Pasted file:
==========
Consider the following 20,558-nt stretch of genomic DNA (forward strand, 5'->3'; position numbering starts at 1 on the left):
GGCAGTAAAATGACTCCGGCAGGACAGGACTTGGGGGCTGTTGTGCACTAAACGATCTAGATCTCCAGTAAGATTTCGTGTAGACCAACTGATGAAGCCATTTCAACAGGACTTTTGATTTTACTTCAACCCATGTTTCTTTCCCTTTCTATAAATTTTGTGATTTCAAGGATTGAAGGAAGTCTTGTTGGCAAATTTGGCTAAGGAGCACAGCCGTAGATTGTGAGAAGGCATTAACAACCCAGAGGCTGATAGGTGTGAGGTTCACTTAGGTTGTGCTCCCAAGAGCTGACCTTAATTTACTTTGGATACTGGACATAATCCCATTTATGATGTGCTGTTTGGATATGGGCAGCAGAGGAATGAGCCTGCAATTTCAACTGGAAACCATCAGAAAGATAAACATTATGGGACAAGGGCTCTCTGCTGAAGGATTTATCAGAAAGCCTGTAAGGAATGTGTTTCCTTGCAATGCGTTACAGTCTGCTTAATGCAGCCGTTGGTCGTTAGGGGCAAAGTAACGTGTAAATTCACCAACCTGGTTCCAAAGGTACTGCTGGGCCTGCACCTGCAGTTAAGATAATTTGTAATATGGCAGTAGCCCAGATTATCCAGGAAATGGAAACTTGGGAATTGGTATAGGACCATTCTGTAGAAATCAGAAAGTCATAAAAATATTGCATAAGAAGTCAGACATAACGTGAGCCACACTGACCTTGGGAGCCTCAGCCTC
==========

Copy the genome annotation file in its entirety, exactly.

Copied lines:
Consider the following 20,558-nt stretch of genomic DNA (forward strand, 5'->3'; position numbering starts at 1 on the left):
GGCAGTAAAATGACTCCGGCAGGACAGGACTTGGGGGCTGTTGTGCACTAAACGATCTAGATCTCCAGTAAGATTTCGTGTAGACCAACTGATGAAGCCATTTCAACAGGACTTTTGATTTTACTTCAACCCATGTTTCTTTCCCTTTCTATAAATTTTGTGATTTCAAGGATTGAAGGAAGTCTTGTTGGCAAATTTGGCTAAGGAGCACAGCCGTAGATTGTGAGAAGGCATTAACAACCCAGAGGCTGATAGGTGTGAGGTTCACTTAGGTTGTGCTCCCAAGAGCTGACCTTAATTTACTTTGGATACTGGACATAATCCCATTTATGATGTGCTGTTTGGATATGGGCAGCAGAGGAATGAGCCTGCAATTTCAACTGGAAACCATCAGAAAGATAAACATTATGGGACAAGGGCTCTCTGCTGAAGGATTTATCAGAAAGCCTGTAAGGAATGTGTTTCCTTGCAATGCGTTACAGTCTGCTTAATGCAGCCGTTGGTCGTTAGGGGCAAAGTAACGTGTAAATTCACCAACCTGGTTCCAAAGGTACTGCTGGGCCTGCACCTGCAGTTAAGATAATTTGTAATATGGCAGTAGCCCAGATTATCCAGGAAATGGAAACTTGGGAATTGGTATAGGACCATTCTGTAGAAATCAGAAAGTCATAAAAATATTGCATAAGAAGTCAGACATAACGTGAGCCACACTGACCTTGGGAGCCTCAGCCTC